College Board’s revised adversity score seeks to make admissions fairer

Ireland Wagner/Staff

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The College Board has revised its controversial Environmental Context Dashboard, or adversity score, to create Landscape — a tool that presents high school and neighborhood information about applicants to help college admissions officers consider students more fairly.

One of the largest changes with the renamed Landscape tool is its move away from combining neighborhood and high school backgrounds into a single average, which was previously perceived by many as indicative of specific individual information rather than background and circumstances.

“UC campuses have considered applicants’ context for many years. We are excited about the research and additional information Landscape will provide us as we continue our efforts to better understand the full range of academic and personal achievements of all students applying for admission,” said Youlonda Copeland-Morgan, Vice Provost of Enrollment Management at UCLA, in a College Board press release.

UC Berkeley, among other UCs, has come under criticism for the diversity of both its students and faculty. While the campus has recently admitted its most diverse freshman class to date, it still “clearly struggles” with diversity among its student population according to ASUC External Affairs Vice President Varsha Sarveshwar.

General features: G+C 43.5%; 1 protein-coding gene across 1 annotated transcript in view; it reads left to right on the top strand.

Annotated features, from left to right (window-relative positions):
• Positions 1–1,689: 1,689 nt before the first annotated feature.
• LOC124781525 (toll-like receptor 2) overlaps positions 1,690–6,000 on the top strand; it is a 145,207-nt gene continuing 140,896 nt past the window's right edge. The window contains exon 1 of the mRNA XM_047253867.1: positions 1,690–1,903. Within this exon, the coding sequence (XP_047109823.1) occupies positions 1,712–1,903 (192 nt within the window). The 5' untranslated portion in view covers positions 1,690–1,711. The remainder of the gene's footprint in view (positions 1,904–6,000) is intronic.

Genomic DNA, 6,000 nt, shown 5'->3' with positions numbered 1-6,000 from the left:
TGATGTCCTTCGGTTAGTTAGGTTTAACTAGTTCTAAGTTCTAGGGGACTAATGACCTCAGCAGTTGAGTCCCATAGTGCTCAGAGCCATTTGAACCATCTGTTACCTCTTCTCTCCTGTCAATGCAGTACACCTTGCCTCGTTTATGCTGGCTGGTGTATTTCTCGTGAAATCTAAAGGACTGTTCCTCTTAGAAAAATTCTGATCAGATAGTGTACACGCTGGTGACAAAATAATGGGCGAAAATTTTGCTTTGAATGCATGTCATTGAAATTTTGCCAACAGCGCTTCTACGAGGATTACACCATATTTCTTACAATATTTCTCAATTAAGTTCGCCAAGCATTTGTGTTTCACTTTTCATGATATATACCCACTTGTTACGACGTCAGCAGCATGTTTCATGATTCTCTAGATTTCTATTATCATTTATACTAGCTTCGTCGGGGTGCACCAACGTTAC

While UC Berkeley intends to incorporate Landscape in its application review process, the tool will not change any current procedures, according to UC Berkeley spokesperson Janet Gilmore.

“The tool does not shift our current process … we consider academic and non-academic achievements in the context of opportunities an applicant has had, and how fully the applicant has taken advantage of those opportunities,” Gilmore said in an email.

Landscape operates on six neighborhood indicators and six high school indicators. High school indicators include the high school’s locale, class size, percentage of students eligible for free and reduced lunch and performance on SAT and AP tests. Neighborhood indicators include college attendance, housing structure, median family income, housing stability, crime and education levels.

The six indicators from each category are separately compiled, normed and placed on a one to 100 scale to reflect comparative percentiles. A score of 70 for the Neighborhood Housing Stability Indicator, for instance, means a neighborhood’s housing environment has a higher level of adversity than 70 percent of U.S. neighborhoods. Institutions will have the option of viewing data on both state and national norms.

The tool could be particularly useful in states such as California and Florida, where public education institutions are prohibited from considering race, sex or ethnicity in the admissions process.

Diversity among students, however, can be achieved through means other than standardized testing, according to Sarveshwar.

“Implementing Landscape also doesn’t change the fact that the SAT … rewards wealthy, well-connected students who benefit from expensive tutoring and test prep services. I’d much rather that we made the SAT optional for undergraduate admissions,” Sarveshwar said in an email. “If the university wants to do something about student diversity, it ought to make the SAT optional, invest heavily in recruitment and retention services for underrepresented students, and partner with students fighting for the repeal of Proposition 209.”

Alex Casey is the city news editor. Contact her at [email protected] and follow her on Twitter at @acasey_dc.